There are essentially two trains of thought when it comes to how a recruit's commitment affects their future visit plans. The first outlook is staffs that view a commitment a bit more open, where players are still encouraged to go out there and see what other programs have to offer while they're confident that the recruit will ultimately see them as the best fit.
However, there's another way programs like Minnesota view a commitment, and it's much like marriage. Commit to PJ Fleck's program and it's expected that you don't go see anywhere else.
"We have a problem in our society. We don't have a problem in our program," Fleck shared on their latest Coaches Caravan stop, according to the Star Tribune.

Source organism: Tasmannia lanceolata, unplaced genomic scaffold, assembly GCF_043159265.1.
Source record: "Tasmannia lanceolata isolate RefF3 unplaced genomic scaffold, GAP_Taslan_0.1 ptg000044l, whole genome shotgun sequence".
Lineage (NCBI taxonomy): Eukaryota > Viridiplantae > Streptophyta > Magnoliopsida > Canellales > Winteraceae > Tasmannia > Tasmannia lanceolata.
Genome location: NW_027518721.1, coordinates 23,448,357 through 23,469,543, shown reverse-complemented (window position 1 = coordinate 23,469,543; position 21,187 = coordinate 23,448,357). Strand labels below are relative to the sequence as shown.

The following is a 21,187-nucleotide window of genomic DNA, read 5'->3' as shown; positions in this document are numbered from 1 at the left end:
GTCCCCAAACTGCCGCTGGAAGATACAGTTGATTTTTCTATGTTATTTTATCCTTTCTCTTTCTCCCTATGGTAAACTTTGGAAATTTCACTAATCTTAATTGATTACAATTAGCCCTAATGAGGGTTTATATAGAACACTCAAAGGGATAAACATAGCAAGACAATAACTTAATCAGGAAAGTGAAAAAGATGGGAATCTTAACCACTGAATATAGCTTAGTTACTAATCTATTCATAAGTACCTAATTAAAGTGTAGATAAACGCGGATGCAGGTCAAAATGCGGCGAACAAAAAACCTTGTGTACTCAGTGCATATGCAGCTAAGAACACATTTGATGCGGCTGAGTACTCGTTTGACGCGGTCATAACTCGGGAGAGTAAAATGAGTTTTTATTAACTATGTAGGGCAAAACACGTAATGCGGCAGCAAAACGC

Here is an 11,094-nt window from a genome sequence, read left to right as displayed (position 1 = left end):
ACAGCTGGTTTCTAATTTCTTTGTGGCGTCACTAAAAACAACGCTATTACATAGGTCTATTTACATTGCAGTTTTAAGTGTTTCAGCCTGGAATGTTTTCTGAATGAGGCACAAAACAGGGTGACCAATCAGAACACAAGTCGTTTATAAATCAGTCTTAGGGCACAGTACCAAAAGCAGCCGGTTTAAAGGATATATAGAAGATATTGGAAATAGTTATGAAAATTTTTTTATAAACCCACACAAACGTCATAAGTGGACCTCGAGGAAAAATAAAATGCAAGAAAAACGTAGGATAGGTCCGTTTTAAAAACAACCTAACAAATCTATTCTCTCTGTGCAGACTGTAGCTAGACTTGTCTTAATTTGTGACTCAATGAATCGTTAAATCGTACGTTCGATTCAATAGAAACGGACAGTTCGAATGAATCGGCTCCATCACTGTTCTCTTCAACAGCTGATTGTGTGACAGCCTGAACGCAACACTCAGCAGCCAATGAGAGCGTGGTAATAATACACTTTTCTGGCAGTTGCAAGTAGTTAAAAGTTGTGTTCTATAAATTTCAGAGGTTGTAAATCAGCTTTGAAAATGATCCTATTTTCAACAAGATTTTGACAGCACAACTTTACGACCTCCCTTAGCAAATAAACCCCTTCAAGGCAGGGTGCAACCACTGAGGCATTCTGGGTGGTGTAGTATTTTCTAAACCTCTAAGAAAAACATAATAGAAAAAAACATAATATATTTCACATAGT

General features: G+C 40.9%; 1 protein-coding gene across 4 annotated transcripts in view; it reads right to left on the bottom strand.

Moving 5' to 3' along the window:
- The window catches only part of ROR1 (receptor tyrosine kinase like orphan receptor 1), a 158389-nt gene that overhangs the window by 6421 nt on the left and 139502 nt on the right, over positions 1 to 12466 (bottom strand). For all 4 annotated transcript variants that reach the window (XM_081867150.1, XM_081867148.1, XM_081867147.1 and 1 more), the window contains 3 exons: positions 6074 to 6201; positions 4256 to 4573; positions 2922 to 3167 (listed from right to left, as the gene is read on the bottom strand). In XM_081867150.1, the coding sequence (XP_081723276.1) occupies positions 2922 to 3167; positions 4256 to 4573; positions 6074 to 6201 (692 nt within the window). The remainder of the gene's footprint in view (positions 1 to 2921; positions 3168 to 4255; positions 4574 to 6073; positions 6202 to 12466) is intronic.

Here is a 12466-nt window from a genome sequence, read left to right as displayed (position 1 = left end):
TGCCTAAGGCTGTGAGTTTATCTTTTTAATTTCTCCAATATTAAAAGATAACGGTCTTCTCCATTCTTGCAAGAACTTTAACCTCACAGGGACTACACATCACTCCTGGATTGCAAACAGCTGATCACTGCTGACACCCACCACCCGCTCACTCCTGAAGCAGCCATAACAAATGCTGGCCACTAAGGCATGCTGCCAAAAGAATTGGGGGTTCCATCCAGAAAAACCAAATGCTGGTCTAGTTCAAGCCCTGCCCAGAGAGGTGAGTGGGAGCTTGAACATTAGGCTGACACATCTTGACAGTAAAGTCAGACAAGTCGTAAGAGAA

"I have a rule: You commit to me, you can't go see another place. Not because I'm insecure. But if you want to be committed, you're going to be committed. Too many people teach young people to be committed but also one foot in and one foot out. You’ve got to be all in."
It's worth noting that Fleck pointed out on the same caravan stop that, as of May, there had been 642 de-commits across the country around college football in each of the past two seasons, which equates to about five or six per team.
There's no right or wrong approach here, some will love Fleck's approach while others are bound to view it as insecure. Bottom line is asking kids to commit to something really can't be a bad thing in my opinion...and if the original commitment doesn't work out, the transfer portal has made it a whole lot easier for kids to essentially restart the recruiting process all over again (...and whether that's good or bad is a conversation for another time).
Head over to the Star Tribune to read the full piece.